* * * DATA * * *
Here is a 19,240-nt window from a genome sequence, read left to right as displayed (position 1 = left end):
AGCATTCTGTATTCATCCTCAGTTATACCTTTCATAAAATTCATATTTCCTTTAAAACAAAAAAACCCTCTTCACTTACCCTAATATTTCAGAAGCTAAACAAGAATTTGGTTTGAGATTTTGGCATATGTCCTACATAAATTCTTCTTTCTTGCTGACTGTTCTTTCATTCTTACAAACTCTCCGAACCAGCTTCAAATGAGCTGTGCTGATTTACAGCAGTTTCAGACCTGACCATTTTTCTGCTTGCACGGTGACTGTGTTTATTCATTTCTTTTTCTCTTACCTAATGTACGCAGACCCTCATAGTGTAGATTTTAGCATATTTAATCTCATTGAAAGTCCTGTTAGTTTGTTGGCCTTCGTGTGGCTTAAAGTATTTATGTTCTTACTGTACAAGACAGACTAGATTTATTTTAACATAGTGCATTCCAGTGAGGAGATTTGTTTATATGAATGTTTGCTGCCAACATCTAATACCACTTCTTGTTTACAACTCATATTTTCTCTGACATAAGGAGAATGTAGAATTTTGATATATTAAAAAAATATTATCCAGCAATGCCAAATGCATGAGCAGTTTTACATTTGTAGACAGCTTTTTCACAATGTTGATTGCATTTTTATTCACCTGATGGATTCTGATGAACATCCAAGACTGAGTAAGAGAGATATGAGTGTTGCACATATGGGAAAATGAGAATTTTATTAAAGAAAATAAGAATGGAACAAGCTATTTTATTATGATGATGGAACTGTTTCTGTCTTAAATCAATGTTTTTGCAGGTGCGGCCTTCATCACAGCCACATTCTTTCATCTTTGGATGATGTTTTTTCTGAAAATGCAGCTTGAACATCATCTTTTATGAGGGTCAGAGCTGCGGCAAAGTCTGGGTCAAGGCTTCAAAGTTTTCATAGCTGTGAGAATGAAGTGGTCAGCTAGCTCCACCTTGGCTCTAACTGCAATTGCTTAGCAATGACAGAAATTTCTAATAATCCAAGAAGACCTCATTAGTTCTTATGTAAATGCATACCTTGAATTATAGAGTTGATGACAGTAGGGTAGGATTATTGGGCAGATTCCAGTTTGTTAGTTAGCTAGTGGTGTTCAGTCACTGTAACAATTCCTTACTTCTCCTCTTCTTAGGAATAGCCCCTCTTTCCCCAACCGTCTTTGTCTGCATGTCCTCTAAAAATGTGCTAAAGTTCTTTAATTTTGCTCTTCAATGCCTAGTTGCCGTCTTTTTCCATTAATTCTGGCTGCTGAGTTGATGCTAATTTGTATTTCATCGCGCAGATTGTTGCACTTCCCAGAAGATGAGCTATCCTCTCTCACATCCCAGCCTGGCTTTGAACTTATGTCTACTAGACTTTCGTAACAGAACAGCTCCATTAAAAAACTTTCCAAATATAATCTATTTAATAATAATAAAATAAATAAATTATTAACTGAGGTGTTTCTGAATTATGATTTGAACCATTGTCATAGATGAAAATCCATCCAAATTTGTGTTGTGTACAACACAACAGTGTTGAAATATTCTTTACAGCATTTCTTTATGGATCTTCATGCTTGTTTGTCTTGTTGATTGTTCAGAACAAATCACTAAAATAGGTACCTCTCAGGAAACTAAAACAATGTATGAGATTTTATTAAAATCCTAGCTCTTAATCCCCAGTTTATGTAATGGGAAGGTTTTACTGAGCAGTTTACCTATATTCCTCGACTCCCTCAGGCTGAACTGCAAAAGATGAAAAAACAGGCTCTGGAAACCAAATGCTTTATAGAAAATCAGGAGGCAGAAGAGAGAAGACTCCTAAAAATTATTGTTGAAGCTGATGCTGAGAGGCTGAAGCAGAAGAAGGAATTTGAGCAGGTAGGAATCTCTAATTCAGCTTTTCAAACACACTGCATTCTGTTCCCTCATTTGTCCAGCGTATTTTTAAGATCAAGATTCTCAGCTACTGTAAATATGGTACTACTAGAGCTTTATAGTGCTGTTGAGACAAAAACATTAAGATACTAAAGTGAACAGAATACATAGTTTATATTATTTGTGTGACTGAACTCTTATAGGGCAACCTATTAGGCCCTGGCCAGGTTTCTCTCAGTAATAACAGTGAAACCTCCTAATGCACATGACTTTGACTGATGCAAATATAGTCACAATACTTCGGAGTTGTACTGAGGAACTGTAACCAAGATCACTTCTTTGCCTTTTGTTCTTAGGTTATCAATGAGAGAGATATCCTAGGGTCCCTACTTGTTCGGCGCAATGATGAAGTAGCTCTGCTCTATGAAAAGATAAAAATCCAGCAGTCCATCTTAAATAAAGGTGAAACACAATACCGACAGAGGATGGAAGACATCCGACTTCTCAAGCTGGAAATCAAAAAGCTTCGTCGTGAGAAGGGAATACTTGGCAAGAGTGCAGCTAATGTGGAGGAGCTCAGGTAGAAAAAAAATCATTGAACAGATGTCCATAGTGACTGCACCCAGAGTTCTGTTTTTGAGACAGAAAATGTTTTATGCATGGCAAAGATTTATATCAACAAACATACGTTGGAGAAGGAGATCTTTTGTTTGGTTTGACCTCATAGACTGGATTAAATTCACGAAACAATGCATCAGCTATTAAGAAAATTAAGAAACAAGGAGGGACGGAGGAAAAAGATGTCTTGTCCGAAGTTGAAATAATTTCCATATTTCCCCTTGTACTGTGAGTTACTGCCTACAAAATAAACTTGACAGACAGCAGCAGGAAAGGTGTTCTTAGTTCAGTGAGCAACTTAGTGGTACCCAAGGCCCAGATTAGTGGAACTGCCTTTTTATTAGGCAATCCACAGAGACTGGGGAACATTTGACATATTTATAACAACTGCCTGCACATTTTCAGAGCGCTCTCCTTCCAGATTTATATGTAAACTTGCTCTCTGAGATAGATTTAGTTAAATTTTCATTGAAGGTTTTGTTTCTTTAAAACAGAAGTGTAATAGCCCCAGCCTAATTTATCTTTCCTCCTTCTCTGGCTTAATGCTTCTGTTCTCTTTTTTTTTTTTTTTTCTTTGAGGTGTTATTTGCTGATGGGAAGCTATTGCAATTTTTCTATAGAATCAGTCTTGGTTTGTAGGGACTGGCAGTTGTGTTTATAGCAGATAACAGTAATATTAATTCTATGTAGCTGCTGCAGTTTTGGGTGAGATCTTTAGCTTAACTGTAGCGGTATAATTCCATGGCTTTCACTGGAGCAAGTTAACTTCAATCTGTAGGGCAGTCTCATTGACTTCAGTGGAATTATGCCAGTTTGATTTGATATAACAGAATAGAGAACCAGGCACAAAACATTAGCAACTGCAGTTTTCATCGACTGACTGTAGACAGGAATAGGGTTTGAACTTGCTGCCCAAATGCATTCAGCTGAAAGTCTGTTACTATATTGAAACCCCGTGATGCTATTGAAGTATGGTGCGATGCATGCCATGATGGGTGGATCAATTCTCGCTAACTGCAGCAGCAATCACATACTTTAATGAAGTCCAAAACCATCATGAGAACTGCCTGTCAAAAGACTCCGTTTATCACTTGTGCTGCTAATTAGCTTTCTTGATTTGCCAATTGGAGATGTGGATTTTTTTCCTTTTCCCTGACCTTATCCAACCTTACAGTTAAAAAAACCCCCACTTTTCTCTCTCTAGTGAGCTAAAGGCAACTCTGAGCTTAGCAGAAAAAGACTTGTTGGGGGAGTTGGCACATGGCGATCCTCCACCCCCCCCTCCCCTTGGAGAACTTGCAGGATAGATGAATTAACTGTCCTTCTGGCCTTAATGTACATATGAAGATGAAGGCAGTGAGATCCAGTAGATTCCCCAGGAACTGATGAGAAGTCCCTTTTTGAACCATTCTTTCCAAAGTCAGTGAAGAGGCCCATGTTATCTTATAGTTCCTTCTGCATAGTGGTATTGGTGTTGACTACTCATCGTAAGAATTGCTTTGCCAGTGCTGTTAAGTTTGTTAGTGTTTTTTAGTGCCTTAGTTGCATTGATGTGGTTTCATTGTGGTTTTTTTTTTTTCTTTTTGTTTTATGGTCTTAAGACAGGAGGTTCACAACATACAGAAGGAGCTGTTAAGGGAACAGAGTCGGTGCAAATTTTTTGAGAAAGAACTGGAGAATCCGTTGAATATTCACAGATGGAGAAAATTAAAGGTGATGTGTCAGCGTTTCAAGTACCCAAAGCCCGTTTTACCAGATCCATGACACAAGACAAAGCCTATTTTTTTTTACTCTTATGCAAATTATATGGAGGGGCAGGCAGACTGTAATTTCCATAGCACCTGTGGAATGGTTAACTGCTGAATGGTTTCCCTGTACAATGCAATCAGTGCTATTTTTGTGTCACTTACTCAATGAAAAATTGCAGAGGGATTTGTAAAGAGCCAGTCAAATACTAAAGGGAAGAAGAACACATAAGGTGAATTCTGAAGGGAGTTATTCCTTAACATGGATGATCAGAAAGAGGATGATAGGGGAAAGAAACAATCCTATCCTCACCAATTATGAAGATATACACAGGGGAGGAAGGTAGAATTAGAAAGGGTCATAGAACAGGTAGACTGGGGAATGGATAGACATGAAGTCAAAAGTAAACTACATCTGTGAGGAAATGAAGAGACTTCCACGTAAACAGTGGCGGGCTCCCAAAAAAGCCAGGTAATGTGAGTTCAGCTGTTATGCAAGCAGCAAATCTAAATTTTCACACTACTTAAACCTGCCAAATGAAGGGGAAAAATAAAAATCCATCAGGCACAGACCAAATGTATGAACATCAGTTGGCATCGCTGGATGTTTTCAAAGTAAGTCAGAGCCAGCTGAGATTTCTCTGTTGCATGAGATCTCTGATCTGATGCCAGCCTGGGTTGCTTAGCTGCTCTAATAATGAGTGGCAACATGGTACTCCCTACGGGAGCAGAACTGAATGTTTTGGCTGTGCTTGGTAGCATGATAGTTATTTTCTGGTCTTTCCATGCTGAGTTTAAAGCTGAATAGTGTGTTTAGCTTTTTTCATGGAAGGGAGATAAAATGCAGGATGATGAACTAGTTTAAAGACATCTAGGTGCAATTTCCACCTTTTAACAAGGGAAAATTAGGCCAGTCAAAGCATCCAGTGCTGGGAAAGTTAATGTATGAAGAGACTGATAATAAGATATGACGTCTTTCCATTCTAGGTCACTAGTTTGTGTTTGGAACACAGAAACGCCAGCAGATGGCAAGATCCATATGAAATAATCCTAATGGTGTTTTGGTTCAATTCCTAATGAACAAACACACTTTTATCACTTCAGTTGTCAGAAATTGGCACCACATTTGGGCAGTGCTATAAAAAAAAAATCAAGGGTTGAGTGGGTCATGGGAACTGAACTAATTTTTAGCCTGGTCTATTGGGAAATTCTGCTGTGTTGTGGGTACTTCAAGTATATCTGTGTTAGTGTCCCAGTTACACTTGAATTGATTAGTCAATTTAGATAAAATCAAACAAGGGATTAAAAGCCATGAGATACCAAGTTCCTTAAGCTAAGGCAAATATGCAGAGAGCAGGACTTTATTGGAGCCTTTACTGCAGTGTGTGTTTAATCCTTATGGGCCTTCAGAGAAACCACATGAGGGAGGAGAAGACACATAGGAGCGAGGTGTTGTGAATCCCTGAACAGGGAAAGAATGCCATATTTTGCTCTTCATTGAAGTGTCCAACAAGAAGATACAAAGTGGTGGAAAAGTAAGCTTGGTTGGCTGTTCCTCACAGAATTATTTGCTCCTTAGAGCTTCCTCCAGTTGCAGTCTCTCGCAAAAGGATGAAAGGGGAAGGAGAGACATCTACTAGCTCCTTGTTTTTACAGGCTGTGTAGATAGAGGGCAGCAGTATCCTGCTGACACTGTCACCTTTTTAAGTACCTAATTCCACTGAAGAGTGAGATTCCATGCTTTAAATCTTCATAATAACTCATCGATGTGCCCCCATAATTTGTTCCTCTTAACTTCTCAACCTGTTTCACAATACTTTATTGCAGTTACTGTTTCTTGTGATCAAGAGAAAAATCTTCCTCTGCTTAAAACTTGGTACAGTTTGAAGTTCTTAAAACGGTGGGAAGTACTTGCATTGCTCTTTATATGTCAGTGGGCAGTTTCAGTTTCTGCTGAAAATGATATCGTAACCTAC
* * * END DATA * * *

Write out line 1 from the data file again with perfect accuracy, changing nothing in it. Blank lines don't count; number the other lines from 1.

Here is a 19,240-nt window from a genome sequence, read left to right as displayed (position 1 = left end):